In October 2013, as the former US president Barack Obama had to cancel his four-nation tour of south-east Asia due to the congressional impasse at home, China’s president Xi Jinping, instead, made the news headlines across the region.
On that trip to Indonesia, Xi proposed to set up an Asian infrastructure investment bank to support the region’s “connectivity”. He and his Indonesian counterpart, Susilo Bambang Yudhoyono, also announced $32bn of trade and investment deals. Then in Malaysia, Xi and the prime minister, Najib Razak, vowed to strengthen military ties and triple bilateral trade to $160bn by 2017.
In the past eight years, China’s influence in south-east Asia – a region with 11 countries and a population of more than 655 million – has continued to grow. More recently, across Asia, although China has emerged diplomatically diminished from the pandemic, Beijing is still holding ground in its overall power, according to the Lowy Institute thinktank in Sydney.
It is little surprising, therefore, this week’s visit by Joe Biden’s deputy Kamala Harris, has been closely watched, not just in south-east Asia but also in the wider Asia region.
“… Our partnerships in Singapore, in south-east Asia, and throughout the Indo-Pacific are a top priority for the United States,” Harris declared in Singapore this week during her first tour of the region. “The United States is a proud part of the Indo-Pacific. And this region is critically important to our nation’s security and prosperity.”
Inevitably, Harris also took aim at China. She accused Beijing of challenging the rules-based order, and spoke against its claims of its ownership of the vast majority of the South China Sea – a message she reaffirmed on her subsequent trip to Vietnam.
Beijing, meanwhile, accused Harris of attempting to drive a wedge between it and south-east Asia. “I think it would be much more credible if the US said it was trying to maintain its hegemony and uphold its own interests,” Chinese foreign ministry spokesman Wang Wenbin said.
Harris’s first tour of the region as the most senior Biden administration official this week was significant. It reassured US partners that, unlike his predecessors, Joe Biden is paying close attention to the region. After all, barely a few months ago, some analysts in the region were saying “America has forgotten about us”, said James Crabtree, executive director of the Asia branch of the International Institute for Strategic Studies, a thinktank.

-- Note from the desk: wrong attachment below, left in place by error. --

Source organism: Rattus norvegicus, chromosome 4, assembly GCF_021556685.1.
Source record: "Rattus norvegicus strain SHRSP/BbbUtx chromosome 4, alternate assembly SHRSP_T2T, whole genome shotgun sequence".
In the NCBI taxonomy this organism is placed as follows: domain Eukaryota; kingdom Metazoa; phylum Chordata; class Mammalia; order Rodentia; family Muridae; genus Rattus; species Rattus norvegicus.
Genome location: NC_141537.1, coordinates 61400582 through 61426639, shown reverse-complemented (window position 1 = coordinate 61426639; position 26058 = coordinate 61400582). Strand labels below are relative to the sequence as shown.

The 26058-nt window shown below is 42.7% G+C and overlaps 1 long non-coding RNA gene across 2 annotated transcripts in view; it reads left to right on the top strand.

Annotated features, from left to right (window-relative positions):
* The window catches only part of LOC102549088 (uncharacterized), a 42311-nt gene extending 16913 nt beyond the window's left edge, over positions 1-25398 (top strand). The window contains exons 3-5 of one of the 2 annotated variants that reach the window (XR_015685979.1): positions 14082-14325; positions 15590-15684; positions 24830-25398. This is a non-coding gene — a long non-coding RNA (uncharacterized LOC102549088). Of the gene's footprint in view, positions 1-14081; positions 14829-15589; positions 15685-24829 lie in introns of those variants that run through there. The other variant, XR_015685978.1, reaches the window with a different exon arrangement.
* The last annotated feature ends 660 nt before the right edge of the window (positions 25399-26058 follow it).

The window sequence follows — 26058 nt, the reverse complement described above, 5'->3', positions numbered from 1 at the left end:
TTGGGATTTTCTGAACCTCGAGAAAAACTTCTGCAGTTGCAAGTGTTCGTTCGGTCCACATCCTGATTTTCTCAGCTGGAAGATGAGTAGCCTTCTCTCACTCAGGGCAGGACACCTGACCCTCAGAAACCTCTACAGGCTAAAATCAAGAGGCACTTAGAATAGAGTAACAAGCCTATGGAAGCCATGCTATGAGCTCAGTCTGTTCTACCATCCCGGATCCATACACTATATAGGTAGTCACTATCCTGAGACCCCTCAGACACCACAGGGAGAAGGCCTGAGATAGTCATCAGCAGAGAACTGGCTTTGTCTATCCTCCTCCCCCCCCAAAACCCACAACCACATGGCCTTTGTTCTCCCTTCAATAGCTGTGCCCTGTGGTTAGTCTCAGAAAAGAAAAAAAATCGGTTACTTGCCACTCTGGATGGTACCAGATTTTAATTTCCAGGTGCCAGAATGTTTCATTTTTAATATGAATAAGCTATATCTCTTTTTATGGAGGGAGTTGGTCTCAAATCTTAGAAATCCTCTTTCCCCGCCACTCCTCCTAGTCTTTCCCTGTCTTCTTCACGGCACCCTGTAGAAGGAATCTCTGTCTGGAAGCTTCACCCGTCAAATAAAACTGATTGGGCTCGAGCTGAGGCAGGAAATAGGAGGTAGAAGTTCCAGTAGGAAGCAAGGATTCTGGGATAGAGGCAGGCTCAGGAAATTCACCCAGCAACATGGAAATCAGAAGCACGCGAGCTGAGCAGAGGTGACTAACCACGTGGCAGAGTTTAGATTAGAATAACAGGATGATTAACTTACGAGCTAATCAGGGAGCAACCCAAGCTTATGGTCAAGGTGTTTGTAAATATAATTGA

“However, judging from what’s been said by Harris on this trip, there was little sign of the kind of big ideas and ambitious new proposals needed truly to compete with China in this part of Asia,” he said. “The question now is: can the US really produce these?”
During her visits to Singapore and Vietnam, Harris made a raft of announcements. They ranged from expanding cybersecurity collaboration with Singapore to offering free vaccines to help Vietnam combat Covid. In Vietnam, she also formally opened the new CDC south-east Asia regional office in Hanoi, which was initiated by the Trump administration last year.
These moves showed that America was willing to help when the region needed its deep expertise, “but most deliverables were piecemeal”, said Ashley Townshend, director of foreign policy and defence at the United States studies centre at the University of Sydney.
“Harris’s signature announcement – America’s offer to host Apec in 2023 – failed to live up to regional expectations for Washington to sketch out a trade and investment strategy for the region and return to the CPTPP process.”
This, according to Townshend, who is also the lead author of a new report entitled Correcting the Course: How the Biden Administration Should Compete for Influence in the Indo-Pacific, reflects how little the administration is investing in the region itself.
On the geopolitics side, during her speech in Singapore, Harris tried to reassure a nervous region that the US’s deeper engagement did not mean it would force countries to choose between Washington and Beijing. “Instead, our engagement is about advancing an optimistic vision that we have for our participation and partnership in this region,” she said.
It is a welcoming message to countries from Singapore to Thailand. Governments want the US approach to China to be “not too hot, not too cold,” said Hoang Thi Ha, lead researcher for political and security affairs from the Asean Studies Centre at the ISEAS-Yusof Ishak Institute, in Singapore. “They would like to see the US taking a more robust, principled response to China’s expansionism in the South China Sea, or its bullying behaviour, but at the same time they don’t want to see any conflict at all,” she said.
But over the course of the past decade, as Chinese power grew and US commitment vacillated, there’s also a growing sense that Washington might be unable or unwilling to match this rhetoric with regional policy after all, said Townshend. The worry would continue to grow after Washington’s hasty withdrawal from Afghanistan.
These days, some close security partners of the US are openly questioning its capacity to maintain a favourable regional balance of power in the Indo-Pacific. Others are wondering about its willingness to resuscitate its role as a leading trade and investment partner in the region. “Coupled with Washington’s patchy diplomacy, especially in south-east Asia, these uncertainties about US regional strategy are eroding its influence, after all,” Townshend said.
With Rebecca Ratcliffe, South-east Asia correspondent